To this I add that those who live off of poker pack their bags and take their experience and money to foreign countries. Italy seems really not to worry about this problem, at least as long as the gambling sector and the various Scratch and Win and national lotteries provide a source of revenue.
FE: What could be a possible change to convince players to stay in Italy?
RP: If any Italian politician would call me right now offering me a taxation at 30% on my winnings in poker, I wouldn’t think about it twice and I would go back to live in my country.
Consider that at the moment I don’t pay taxes on gaming, because that’s how it works in Slovenia, but even in other countries such as London or Malta I would have better benefits compared to 30%.
But the truth is that Italian players do not ask for special treatment, just to be taxed as any other citizen that works as a freelancer. What I would like is to have a normal taxation system and at the same time benefit from basic things such as being able to go to a bank and ask for a loan.
In other words, do all the things that any other worker can do in his own country.
FE: It is not just the players who are leaving Italy, the EPT in Sanremo also risks being cancelled. What do you think about this?
RP: I believe that as things are going in our country I am not surprised at all. The situation of the Italian casinos is really tragic, and I say this reluctantly because I love playing at Sanremo as well as in the other casinos.
Venice is an incredible place and even Campione is beautiful. But the truth is that even though the places are beautiful and full of history, the casinos’ management is really awful and I can’t find a good reason, if I put myself in a foreigner’s place, to go and play in Italy.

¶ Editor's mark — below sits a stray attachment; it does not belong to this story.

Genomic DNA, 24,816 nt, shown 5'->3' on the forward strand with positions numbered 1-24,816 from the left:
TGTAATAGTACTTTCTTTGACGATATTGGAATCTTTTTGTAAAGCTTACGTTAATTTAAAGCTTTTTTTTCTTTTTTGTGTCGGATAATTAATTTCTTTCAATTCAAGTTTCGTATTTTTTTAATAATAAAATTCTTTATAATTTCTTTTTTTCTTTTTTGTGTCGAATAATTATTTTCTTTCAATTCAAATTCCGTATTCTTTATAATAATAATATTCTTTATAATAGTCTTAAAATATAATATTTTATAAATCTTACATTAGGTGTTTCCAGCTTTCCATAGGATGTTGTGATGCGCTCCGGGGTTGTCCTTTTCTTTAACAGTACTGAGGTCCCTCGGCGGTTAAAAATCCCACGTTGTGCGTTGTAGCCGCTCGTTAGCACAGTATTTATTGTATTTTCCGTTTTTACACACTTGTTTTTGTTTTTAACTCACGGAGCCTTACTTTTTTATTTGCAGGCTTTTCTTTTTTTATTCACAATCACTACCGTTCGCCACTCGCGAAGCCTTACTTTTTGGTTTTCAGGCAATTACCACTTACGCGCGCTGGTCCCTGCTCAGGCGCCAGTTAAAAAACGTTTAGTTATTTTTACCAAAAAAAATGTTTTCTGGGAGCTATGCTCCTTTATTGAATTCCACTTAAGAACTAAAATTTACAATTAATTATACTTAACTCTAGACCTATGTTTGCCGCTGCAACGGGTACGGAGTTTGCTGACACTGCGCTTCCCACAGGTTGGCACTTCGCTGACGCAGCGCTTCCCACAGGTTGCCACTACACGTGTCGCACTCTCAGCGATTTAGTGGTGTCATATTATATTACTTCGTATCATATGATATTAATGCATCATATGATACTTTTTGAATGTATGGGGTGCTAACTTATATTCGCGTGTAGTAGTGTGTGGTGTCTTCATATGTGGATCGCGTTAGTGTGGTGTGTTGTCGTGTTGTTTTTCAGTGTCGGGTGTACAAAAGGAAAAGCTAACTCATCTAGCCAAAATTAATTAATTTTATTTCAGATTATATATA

It's not possible to play online, the gaming halls are badly placed and are often difficult to get to with public transport, not to mention that in our country everything costs more.
FE: Do you think the cancelling of the EPT in Sanremo would be deserved?
RP: It is essentially a problem of the wrong mentality. The casinos in Italy belong to the State and the people who work in them are not motivated to make them work properly, since in any case they receive their wages at the end of the month.
It is really a big problem because the client that enters the casino perceives the disinterest of the employees that behave exactly as if they don’t want to work.
Every time there was an EPT there was some kind of strike by the workers, increasing the inconveniences for the players who already have to put up with exaggerated prices for food and drinks, which are increased for the event not to mention the hotels.
So like this we will lose, and we deserve it, the stop of the EPT in Italy along with all the work and money that it brings in the country.
I have my heart at Sanremo, since I was born in Liguria, and if the EPT was to be reconfirmed I would be the first to go there.
But I understand the complaints by the foreigners and should they stop having stages in Italy I wouldn’t blame them.
FE: We can't not ask you whether you plan to participate in the next Battle of Malta
RP: I know that it will be next November, and in fact the possibility that I will be there is high, especially since I play a lot on 888poker which is one of the tournament’s sponsors and I will try to qualify with some online satellite.
Yours is an international tournament, and the location is great, so the conditions are all there.
Also, since this is my first time in Malta, I think the Battle of Malta could be a good chance to come back here and evaluate the island better as a possible place where I could live in the future.